Human resources in most companies is considered to be a cost center. Budgets are small and technology spend is limited. Companies less than 100 employees generally have one or two HR personnel. Companies of this size would have just started to move from spreadsheets to HR tools, and perhaps started with a payroll processing solution. As the team size grows, companies add more specialized HR folks and introduce other tools into the mix ranging from HRIS platforms, learning management solutions, recruitment solutions and applicant tracking systems. As companies add more HR personnel, they also try to bring in efficiencies in their HR suite as well, and they may consider purchasing HR training solutions, applicant streamlining solutions and other tools that complement their current platform suite.
So what does that mean for you? If you are a HR product company, an important point to note is that there are essentially two types of companies in this space - Companies that offer a core solution (ATS / LMS/ HRIS / Payroll) or ones that integrate with one of their core solutions. A stand alone product offering that does not solve a core problem and neither does integrate with their core platform would find it extremely difficult to sell to this space as you would essentially need to create a separate category. GIven the small budget and lower propensity to try out new categories, it is always better to solve a problem in a category that HR teams scout solutions in. In fact, there is also consolidation happening among core platform offerings, as most HR teams prefer dealing with a smaller set of technologies.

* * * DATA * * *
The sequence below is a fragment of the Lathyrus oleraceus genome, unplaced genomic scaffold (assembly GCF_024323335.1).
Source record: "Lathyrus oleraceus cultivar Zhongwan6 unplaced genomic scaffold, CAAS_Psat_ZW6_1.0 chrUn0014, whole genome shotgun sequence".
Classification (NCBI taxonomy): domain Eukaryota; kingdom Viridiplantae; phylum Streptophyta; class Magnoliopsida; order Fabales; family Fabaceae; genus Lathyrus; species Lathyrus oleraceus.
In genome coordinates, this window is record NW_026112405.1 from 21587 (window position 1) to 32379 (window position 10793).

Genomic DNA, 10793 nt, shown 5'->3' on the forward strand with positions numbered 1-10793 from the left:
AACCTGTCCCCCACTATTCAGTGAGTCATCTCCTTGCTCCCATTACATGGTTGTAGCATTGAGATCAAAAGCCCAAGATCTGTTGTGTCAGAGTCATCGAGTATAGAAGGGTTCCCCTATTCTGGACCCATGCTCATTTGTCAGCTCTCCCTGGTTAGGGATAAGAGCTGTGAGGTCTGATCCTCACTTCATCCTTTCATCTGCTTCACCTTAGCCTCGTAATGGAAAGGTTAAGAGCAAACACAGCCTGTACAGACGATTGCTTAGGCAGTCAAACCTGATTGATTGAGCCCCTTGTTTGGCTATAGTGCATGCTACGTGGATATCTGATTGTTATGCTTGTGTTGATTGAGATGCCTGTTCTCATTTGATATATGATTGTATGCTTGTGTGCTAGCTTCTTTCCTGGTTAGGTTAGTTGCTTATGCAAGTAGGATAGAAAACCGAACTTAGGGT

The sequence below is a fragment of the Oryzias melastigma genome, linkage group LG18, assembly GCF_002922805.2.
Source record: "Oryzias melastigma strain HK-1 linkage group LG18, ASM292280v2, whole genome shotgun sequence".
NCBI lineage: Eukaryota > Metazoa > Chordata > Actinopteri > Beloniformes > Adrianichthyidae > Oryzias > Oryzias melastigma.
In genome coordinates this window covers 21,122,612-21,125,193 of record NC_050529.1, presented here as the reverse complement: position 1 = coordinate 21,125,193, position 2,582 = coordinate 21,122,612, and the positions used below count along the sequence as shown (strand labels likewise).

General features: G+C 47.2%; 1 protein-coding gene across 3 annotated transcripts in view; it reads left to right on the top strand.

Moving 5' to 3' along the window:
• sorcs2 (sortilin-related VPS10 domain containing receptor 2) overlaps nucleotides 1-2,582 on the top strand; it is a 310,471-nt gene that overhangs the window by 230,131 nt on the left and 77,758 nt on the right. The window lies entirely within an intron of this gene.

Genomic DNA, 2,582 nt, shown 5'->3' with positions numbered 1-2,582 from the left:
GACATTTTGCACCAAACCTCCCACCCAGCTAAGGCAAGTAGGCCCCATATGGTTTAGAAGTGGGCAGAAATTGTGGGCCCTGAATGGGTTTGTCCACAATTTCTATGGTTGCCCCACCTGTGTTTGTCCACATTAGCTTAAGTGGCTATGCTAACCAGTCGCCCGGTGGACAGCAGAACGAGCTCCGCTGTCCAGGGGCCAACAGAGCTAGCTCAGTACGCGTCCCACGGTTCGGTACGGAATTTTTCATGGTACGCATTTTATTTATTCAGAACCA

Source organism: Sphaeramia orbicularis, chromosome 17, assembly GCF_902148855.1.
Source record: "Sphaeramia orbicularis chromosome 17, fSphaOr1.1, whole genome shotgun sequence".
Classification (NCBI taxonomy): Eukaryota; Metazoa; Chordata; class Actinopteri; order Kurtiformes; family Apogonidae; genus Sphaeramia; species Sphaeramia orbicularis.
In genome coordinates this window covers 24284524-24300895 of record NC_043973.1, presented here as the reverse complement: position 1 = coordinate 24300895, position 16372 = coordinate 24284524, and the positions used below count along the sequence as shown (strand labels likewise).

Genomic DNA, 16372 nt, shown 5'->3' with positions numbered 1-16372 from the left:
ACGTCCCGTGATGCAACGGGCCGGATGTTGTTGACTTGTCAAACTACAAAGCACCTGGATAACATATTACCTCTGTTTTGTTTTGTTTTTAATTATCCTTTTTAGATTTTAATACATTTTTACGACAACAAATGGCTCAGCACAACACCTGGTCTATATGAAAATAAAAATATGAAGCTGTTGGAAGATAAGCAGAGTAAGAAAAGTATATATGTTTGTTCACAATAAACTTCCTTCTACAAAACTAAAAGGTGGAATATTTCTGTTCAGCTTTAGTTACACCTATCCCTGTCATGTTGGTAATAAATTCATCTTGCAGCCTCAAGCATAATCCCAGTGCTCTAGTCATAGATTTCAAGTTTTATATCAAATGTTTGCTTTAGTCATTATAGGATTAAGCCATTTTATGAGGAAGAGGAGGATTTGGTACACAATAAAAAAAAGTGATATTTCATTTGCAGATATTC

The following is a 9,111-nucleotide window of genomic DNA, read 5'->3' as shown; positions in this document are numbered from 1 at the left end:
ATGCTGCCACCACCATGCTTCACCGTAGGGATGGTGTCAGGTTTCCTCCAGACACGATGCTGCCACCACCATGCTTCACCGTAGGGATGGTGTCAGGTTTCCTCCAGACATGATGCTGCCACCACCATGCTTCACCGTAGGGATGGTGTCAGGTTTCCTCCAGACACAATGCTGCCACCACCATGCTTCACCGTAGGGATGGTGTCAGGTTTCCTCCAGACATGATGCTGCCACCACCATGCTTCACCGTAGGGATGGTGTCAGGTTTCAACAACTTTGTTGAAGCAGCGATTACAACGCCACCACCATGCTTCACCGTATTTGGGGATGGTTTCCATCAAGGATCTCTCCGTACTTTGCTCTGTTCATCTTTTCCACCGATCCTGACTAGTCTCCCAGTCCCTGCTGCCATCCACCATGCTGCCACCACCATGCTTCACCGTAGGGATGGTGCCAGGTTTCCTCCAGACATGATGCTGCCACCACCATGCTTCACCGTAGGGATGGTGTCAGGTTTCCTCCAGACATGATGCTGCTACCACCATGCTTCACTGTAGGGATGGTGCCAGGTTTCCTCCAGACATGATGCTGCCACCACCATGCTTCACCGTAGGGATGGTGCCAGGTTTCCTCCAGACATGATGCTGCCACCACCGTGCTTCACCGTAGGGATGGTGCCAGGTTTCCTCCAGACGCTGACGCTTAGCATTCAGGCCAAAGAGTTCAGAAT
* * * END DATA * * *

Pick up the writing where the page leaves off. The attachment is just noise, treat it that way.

If you do not offer a core solution, you are better off building integrations with some of them. Targeting companies based on HR platforms you integrate with would be much more effective. If you do not integrate with any of these platforms, you are going to see prospects asking for these integrations over time. You’ll find that many deals fall through as you do not compliment their current suite. So it is always a good idea to go to the market after building your integrations. Craft hyper targeted messaging before reaching out, as there are not going to be many platforms you’d be integrating with right away so your target audience is limited. It is extremely important to get your messaging right and do your research well before you reach out to them.
In this article we’ll specifically pick one of the popular ATSs, Greenhouse, and tell you how you should be going about your target market if you have built an integration with Greenhouse. We have put together some hacks that will help you improve your conversion rates :
If you have used Greenhouse yourself, or spoken to prospects who use Greenhouse you already know what could be better. While you may already have a standard sales pitch for your product, it would be great if you can tweak it to talk about a hard hitting pain point that can benefit Greenhouse users.
Alternately you could partner with Greenhouse for a joint go to market offering for their customers. This would work if you are able to do is to solve a critical problem that customers have been asking Greenhouse for a while.